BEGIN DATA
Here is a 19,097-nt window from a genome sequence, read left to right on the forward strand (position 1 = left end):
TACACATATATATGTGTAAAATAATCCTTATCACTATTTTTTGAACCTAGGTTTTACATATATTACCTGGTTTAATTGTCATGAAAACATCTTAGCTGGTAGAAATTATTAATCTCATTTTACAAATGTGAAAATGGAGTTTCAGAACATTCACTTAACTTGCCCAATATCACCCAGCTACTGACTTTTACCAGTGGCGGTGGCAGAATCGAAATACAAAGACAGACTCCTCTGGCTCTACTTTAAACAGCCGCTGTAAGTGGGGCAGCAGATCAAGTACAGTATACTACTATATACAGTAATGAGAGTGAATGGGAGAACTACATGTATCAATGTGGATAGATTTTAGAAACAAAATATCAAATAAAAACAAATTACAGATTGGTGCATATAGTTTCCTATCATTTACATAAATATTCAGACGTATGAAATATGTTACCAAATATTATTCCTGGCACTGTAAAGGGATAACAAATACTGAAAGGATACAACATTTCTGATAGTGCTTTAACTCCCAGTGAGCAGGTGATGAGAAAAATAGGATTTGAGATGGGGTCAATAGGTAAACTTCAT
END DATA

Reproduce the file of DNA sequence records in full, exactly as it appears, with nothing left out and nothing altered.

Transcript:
Here is a 19,097-nt window from a genome sequence, read left to right on the forward strand (position 1 = left end):
TACACATATATATGTGTAAAATAATCCTTATCACTATTTTTTGAACCTAGGTTTTACATATATTACCTGGTTTAATTGTCATGAAAACATCTTAGCTGGTAGAAATTATTAATCTCATTTTACAAATGTGAAAATGGAGTTTCAGAACATTCACTTAACTTGCCCAATATCACCCAGCTACTGACTTTTACCAGTGGCGGTGGCAGAATCGAAATACAAAGACAGACTCCTCTGGCTCTACTTTAAACAGCCGCTGTAAGTGGGGCAGCAGATCAAGTACAGTATACTACTATATACAGTAATGAGAGTGAATGGGAGAACTACATGTATCAATGTGGATAGATTTTAGAAACAAAATATCAAATAAAAACAAATTACAGATTGGTGCATATAGTTTCCTATCATTTACATAAATATTCAGACGTATGAAATATGTTACCAAATATTATTCCTGGCACTGTAAAGGGATAACAAATACTGAAAGGATACAACATTTCTGATAGTGCTTTAACTCCCAGTGAGCAGGTGATGAGAAAAATAGGATTTGAGATGGGGTCAATAGGTAAACTTCAT